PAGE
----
From time to time Glenn Beck or Sean Hannity will express their confidence that we will succeed as a society “because we’re Americans, and Americans are survivors.” Rush Limbaugh joins in by waxing eloquent on the topic of “American exceptionalism.”
This conversation raises the issue of what is the essence of being American?
The issue of being an American or a German or possessing any other national identity is at root a cultural one. What are the cultural distinctives that make us what we are, that give us our uniqueness as a nation?
At one time America enjoyed distinctives that made being an American a wonderful thing. The concern of this post is that virtually all those distinctives have been demolished or are in the process of being destroyed.
Perhaps the most foundational distinctives consisted of our Christian cultural orientation. As we have noted in previous posts, there are some ways in which America never was a “Christian nation,” but an unassailable argument can be made for the position that historically we were Christian from a cultural perspective.
Some have referred to this Christian cultural characteristic as a secular religion, not secular in the sense that it excluded belief in the supernatural, but rather from the perspective that America had an underlying Christian worldview that was part of our secular fabric. Though America always included religious minorities of various types, our general cultural composition included the beliefs that God exists, and that God is the God of the Bible, that the Bible is the divinely inspired Word of God, that Jesus is the Son of God who came to earth to die for our sins and rose again, that He will return again as judge, and that there is an eternal heaven and hell.
Historically Americans almost universally embraced these and related Christian truths. This is not to say that all these people were genuine believers, but the point is that these concepts were part of the warp and woof of American society. For example, the Bible used in court for swearing in witnesses has been a Christian Bible.
Christian culture no longer includes this set of beliefs, at least not in any substantive sense. For example, in the discussion of the acceptance of homosexuality, biblical pronouncements on the matter are not even a consideration. This foundational component of our identity is for the most part eroded beyond recognition.
Perhaps the next most defining characteristic of American culture resided in our Constitution. However, the decision of the Supreme Court to view the Constitution as a “living document” has destroyed its content and authority. In addition, our current administration for the most part ignores constitutional provisions, thus making it even more irrelevant.
Radio talk show hosts like to assert that American exceptionalism is due to our “freedom and liberty.” When the government can tell you what size toilet tank you must buy or the kind of light bulbs you can use, freedom is quickly disappearing. But more serious, crushing taxes and a web of regulations are placing us in bondage. Spying by the NSA and the almost absolute power of the government over the individual contained in National Defense Authorization Act further erode any vestiges of freedom. In addition, freedom related to healthcare has now been stripped from us.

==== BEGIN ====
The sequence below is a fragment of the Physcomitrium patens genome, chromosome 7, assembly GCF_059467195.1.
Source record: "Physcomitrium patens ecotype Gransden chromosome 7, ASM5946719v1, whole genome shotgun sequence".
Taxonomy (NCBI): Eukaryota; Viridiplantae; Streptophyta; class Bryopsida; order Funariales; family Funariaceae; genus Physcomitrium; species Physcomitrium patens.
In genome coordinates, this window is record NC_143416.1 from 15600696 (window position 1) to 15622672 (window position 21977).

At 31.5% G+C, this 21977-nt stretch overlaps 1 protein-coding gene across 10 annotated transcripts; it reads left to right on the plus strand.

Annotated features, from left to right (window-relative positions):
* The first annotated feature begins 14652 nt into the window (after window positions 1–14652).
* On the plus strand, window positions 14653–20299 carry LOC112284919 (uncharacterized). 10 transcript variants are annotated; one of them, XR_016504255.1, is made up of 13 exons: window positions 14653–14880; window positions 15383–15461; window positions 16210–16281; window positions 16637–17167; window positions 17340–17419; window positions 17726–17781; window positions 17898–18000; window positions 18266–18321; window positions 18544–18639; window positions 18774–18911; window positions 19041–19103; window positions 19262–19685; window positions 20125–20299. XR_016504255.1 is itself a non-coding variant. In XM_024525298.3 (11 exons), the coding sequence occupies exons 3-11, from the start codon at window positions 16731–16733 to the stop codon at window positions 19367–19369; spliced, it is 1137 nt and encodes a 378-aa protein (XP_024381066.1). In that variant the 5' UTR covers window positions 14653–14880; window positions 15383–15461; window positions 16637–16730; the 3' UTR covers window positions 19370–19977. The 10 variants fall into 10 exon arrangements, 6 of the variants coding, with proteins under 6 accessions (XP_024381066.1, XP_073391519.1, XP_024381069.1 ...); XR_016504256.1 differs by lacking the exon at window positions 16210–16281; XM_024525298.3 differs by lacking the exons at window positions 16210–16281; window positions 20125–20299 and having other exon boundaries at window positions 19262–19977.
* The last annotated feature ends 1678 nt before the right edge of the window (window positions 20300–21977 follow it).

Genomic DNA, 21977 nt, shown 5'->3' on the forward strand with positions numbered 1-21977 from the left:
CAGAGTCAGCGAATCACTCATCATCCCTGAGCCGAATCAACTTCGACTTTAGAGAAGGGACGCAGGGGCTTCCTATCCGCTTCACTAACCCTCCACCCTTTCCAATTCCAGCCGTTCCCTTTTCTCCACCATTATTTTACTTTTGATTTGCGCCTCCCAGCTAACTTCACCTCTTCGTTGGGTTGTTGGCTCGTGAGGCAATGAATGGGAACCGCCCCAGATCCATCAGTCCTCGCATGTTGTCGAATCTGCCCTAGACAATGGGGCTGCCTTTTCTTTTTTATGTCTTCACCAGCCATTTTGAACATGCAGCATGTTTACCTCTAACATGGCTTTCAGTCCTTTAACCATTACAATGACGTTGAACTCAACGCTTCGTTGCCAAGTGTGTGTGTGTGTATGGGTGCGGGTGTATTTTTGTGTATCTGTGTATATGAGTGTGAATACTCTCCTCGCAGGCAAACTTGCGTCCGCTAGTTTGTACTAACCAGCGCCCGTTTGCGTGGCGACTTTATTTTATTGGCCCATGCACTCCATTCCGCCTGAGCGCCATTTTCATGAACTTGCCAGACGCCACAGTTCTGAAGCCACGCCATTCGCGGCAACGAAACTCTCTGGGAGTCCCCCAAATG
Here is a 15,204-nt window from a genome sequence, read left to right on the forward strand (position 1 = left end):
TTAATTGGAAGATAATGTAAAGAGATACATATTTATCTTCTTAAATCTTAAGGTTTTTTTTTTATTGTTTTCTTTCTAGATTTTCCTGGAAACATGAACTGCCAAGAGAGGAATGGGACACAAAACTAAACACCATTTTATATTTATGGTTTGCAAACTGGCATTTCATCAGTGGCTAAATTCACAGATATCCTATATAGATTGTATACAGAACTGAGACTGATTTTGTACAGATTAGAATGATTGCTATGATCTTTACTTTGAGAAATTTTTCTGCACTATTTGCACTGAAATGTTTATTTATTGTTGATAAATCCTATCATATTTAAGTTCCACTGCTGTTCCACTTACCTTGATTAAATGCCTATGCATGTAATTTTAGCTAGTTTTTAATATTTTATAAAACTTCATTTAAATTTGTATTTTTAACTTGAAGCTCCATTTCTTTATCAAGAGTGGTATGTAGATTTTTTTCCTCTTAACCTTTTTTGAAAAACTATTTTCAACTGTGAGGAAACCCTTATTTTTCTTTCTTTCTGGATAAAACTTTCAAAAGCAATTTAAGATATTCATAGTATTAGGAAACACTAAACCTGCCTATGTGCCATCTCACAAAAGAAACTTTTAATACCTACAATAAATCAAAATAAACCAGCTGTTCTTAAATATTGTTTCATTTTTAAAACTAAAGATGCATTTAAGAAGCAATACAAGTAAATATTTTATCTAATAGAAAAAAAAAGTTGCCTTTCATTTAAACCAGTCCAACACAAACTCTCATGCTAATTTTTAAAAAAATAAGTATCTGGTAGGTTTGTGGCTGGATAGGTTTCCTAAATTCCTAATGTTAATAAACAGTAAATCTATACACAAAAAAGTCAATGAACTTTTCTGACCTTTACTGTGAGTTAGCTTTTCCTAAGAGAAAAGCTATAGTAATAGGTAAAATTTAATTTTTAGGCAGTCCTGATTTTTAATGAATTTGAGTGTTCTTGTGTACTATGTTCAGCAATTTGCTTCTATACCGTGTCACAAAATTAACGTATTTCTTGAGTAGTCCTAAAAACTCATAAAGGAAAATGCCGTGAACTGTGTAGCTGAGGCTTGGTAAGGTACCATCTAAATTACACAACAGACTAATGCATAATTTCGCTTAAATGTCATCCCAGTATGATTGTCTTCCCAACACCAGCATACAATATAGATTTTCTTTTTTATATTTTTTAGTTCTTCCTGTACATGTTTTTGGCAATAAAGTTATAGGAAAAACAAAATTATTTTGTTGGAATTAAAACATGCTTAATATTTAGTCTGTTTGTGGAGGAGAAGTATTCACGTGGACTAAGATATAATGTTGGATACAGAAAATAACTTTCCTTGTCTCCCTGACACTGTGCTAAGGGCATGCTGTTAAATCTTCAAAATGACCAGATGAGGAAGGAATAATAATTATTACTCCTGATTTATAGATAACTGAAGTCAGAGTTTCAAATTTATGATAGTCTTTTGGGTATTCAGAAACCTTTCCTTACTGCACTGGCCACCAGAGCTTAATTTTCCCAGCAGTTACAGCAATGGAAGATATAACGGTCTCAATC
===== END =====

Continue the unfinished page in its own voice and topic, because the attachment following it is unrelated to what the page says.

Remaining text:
We might view our federalist system as defining us as Americans. However, the Interstate Commerce Act and similar encroachments on states’ rights have left us with a very heavy handed federal government and subservient states.
The common moral code that used to define American has now been shredded. With the demise of our Christian culture no basis for morality is left. Whatever residual ethical standards might have survived are now quickly being decimated.
At one time our language gave us identity, but that now we are moving toward a bilingual status, and if amnesty is extended for illegal immigrants, and it seems that is only a matter of time, we will move even further in that direction.
Just being a nation of laws was once an American trait, but even that quality is disintegrating.
In that regard, we once were a nation of American citizens, but now those here without citizenship are provide many of the same privileges as citizens.
What, then, does it mean to be an American? We can point to very little that makes us distinctive, and what distinctives may be emerging are not related to the historical character of Americans, a fact that leaves most of those that we might consider core Americans feeling disoriented and estranged.
What are the implications of this loss of American identity? If being American no longer has special meaning, no basis is left for patriotism, and we have no foundation for American unity except the power of the federal government. This leaves us fragmented into various groups, each seeking their own advantage and none seeking or valuing the benefit of the nation as a whole.
This results in the group wielding the greatest power subjugating the rest, free from any law or cultural distinctive but its own arbitrary desires. To make matters worse, our current administration promotes class and group envy and hostility to further fragmentation our country in order to maintain its grip on power.
The only solution begins with a strong and biblical church infused with the power of God to reestablish our Christian culture. America has experienced First and Second Great Awakenings. Today we desperately need a third.